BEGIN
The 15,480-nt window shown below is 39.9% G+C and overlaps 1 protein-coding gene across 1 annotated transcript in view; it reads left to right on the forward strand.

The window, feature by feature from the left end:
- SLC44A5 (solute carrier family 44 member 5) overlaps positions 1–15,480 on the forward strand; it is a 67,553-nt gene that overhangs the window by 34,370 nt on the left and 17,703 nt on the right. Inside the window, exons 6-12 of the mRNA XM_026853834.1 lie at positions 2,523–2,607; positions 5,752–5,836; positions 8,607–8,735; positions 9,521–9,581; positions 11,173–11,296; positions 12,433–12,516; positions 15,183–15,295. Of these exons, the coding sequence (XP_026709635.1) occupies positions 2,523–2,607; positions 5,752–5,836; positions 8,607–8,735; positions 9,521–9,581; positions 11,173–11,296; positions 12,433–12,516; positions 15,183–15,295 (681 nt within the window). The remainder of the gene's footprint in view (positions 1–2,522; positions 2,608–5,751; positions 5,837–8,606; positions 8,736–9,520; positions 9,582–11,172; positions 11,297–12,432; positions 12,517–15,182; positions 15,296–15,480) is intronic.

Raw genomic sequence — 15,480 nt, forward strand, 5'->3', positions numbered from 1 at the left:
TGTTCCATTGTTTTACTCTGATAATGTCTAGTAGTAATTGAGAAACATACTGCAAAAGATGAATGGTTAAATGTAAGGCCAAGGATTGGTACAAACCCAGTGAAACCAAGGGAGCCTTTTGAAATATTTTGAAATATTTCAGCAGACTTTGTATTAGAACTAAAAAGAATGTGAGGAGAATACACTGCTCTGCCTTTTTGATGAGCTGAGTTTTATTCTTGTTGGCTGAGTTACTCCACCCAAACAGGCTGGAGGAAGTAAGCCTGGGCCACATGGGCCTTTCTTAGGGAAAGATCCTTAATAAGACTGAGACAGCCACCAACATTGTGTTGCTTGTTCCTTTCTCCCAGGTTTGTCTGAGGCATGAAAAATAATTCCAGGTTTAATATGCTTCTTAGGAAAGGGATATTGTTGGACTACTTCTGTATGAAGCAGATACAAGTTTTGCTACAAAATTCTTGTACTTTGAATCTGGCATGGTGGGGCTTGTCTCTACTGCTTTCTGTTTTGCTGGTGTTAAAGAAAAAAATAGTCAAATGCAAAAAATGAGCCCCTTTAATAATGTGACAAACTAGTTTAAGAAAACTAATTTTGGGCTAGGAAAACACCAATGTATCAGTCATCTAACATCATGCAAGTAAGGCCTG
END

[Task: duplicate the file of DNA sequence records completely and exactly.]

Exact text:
The 15,480-nt window shown below is 39.9% G+C and overlaps 1 protein-coding gene across 1 annotated transcript in view; it reads left to right on the forward strand.

The window, feature by feature from the left end:
- SLC44A5 (solute carrier family 44 member 5) overlaps positions 1–15,480 on the forward strand; it is a 67,553-nt gene that overhangs the window by 34,370 nt on the left and 17,703 nt on the right. Inside the window, exons 6-12 of the mRNA XM_026853834.1 lie at positions 2,523–2,607; positions 5,752–5,836; positions 8,607–8,735; positions 9,521–9,581; positions 11,173–11,296; positions 12,433–12,516; positions 15,183–15,295. Of these exons, the coding sequence (XP_026709635.1) occupies positions 2,523–2,607; positions 5,752–5,836; positions 8,607–8,735; positions 9,521–9,581; positions 11,173–11,296; positions 12,433–12,516; positions 15,183–15,295 (681 nt within the window). The remainder of the gene's footprint in view (positions 1–2,522; positions 2,608–5,751; positions 5,837–8,606; positions 8,736–9,520; positions 9,582–11,172; positions 11,297–12,432; positions 12,517–15,182; positions 15,296–15,480) is intronic.

Raw genomic sequence — 15,480 nt, forward strand, 5'->3', positions numbered from 1 at the left:
TGTTCCATTGTTTTACTCTGATAATGTCTAGTAGTAATTGAGAAACATACTGCAAAAGATGAATGGTTAAATGTAAGGCCAAGGATTGGTACAAACCCAGTGAAACCAAGGGAGCCTTTTGAAATATTTTGAAATATTTCAGCAGACTTTGTATTAGAACTAAAAAGAATGTGAGGAGAATACACTGCTCTGCCTTTTTGATGAGCTGAGTTTTATTCTTGTTGGCTGAGTTACTCCACCCAAACAGGCTGGAGGAAGTAAGCCTGGGCCACATGGGCCTTTCTTAGGGAAAGATCCTTAATAAGACTGAGACAGCCACCAACATTGTGTTGCTTGTTCCTTTCTCCCAGGTTTGTCTGAGGCATGAAAAATAATTCCAGGTTTAATATGCTTCTTAGGAAAGGGATATTGTTGGACTACTTCTGTATGAAGCAGATACAAGTTTTGCTACAAAATTCTTGTACTTTGAATCTGGCATGGTGGGGCTTGTCTCTACTGCTTTCTGTTTTGCTGGTGTTAAAGAAAAAAATAGTCAAATGCAAAAAATGAGCCCCTTTAATAATGTGACAAACTAGTTTAAGAAAACTAATTTTGGGCTAGGAAAACACCAATGTATCAGTCATCTAACATCATGCAAGTAAGGCCTG